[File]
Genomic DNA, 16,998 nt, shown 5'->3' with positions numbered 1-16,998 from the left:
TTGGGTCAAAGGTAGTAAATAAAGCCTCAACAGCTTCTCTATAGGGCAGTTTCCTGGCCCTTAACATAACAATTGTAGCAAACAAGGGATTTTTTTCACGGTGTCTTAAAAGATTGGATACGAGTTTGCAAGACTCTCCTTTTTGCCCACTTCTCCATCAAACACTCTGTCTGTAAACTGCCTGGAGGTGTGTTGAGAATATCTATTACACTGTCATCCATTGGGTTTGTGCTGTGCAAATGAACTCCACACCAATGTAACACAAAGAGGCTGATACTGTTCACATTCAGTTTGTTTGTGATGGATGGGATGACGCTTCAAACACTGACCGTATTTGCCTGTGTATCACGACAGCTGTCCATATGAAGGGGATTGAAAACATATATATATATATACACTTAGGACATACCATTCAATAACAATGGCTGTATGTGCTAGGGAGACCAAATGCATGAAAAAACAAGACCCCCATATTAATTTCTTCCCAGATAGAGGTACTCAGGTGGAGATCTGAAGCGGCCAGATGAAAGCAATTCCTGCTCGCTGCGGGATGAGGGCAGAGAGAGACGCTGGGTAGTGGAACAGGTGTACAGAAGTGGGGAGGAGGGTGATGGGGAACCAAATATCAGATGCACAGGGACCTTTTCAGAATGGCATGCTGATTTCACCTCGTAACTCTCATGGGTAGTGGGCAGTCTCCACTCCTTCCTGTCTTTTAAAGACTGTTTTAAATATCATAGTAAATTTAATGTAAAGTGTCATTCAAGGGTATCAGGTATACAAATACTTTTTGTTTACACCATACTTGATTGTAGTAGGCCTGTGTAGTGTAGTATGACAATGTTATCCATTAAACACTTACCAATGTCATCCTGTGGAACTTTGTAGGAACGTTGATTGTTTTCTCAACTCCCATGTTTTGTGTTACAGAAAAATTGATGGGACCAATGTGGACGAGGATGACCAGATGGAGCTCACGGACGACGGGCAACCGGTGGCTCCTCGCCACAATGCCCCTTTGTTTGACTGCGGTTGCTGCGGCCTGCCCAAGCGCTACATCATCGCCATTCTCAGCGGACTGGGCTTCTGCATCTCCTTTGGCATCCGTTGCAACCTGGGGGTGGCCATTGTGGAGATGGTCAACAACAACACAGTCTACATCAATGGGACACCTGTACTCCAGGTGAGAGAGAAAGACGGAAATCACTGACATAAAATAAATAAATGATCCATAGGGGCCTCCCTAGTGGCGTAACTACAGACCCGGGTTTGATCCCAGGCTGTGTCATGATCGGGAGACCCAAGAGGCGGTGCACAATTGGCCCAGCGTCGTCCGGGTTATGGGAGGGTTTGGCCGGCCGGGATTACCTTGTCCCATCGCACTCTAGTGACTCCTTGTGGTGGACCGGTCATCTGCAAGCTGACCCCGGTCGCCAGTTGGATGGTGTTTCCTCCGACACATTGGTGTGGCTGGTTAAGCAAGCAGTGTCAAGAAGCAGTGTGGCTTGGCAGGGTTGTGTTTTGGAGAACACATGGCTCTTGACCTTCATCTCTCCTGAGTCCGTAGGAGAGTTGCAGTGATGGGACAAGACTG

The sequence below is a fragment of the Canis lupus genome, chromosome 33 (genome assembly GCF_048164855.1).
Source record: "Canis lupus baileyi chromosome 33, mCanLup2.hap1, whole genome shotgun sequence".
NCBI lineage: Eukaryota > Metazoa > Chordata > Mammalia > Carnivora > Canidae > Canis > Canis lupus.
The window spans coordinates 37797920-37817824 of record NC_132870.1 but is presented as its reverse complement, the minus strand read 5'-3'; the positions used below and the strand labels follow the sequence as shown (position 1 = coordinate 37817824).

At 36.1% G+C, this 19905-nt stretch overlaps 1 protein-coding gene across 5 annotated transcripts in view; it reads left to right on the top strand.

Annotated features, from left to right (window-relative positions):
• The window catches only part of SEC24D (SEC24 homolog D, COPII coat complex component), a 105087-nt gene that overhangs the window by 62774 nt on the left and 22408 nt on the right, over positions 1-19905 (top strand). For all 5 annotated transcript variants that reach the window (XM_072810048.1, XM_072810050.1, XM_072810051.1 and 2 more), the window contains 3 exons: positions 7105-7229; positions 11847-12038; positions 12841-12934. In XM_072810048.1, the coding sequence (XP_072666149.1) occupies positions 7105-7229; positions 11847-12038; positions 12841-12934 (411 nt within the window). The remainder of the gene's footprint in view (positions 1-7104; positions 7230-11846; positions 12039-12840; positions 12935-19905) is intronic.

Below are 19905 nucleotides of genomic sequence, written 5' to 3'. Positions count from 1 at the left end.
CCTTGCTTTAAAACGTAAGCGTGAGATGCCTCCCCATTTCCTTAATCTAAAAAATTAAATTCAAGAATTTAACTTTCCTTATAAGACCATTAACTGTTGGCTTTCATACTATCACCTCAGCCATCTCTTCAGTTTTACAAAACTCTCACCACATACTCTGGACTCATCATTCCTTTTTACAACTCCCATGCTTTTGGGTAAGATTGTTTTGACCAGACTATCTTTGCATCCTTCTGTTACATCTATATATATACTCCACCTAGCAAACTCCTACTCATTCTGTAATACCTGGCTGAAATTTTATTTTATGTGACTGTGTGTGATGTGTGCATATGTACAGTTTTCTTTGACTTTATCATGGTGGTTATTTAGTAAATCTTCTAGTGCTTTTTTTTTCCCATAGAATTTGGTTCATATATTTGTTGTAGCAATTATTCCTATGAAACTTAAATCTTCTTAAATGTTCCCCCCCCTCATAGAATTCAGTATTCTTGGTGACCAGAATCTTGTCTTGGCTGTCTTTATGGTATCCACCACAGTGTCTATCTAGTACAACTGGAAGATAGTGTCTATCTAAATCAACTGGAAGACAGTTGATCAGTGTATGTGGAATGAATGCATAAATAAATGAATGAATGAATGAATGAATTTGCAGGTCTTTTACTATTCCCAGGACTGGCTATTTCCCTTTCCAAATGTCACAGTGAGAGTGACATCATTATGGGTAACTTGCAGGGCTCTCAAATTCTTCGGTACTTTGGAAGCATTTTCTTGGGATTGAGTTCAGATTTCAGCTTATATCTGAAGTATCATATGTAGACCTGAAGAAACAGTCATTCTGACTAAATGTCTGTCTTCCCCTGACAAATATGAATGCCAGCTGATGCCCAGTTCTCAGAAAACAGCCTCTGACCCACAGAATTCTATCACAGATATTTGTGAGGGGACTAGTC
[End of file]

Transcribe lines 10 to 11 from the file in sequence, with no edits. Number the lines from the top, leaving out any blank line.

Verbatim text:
Below are 19905 nucleotides of genomic sequence, written 5' to 3'. Positions count from 1 at the left end.
CCTTGCTTTAAAACGTAAGCGTGAGATGCCTCCCCATTTCCTTAATCTAAAAAATTAAATTCAAGAATTTAACTTTCCTTATAAGACCATTAACTGTTGGCTTTCATACTATCACCTCAGCCATCTCTTCAGTTTTACAAAACTCTCACCACATACTCTGGACTCATCATTCCTTTTTACAACTCCCATGCTTTTGGGTAAGATTGTTTTGACCAGACTATCTTTGCATCCTTCTGTTACATCTATATATATACTCCACCTAGCAAACTCCTACTCATTCTGTAATACCTGGCTGAAATTTTATTTTATGTGACTGTGTGTGATGTGTGCATATGTACAGTTTTCTTTGACTTTATCATGGTGGTTATTTAGTAAATCTTCTAGTGCTTTTTTTTTCCCATAGAATTTGGTTCATATATTTGTTGTAGCAATTATTCCTATGAAACTTAAATCTTCTTAAATGTTCCCCCCCCTCATAGAATTCAGTATTCTTGGTGACCAGAATCTTGTCTTGGCTGTCTTTATGGTATCCACCACAGTGTCTATCTAGTACAACTGGAAGATAGTGTCTATCTAAATCAACTGGAAGACAGTTGATCAGTGTATGTGGAATGAATGCATAAATAAATGAATGAATGAATGAATGAATTTGCAGGTCTTTTACTATTCCCAGGACTGGCTATTTCCCTTTCCAAATGTCACAGTGAGAGTGACATCATTATGGGTAACTTGCAGGGCTCTCAAATTCTTCGGTACTTTGGAAGCATTTTCTTGGGATTGAGTTCAGATTTCAGCTTATATCTGAAGTATCATATGTAGACCTGAAGAAACAGTCATTCTGACTAAATGTCTGTCTTCCCCTGACAAATATGAATGCCAGCTGATGCCCAGTTCTCAGAAAACAGCCTCTGACCCACAGAATTCTATCACAGATATTTGTGAGGGGACTAGTC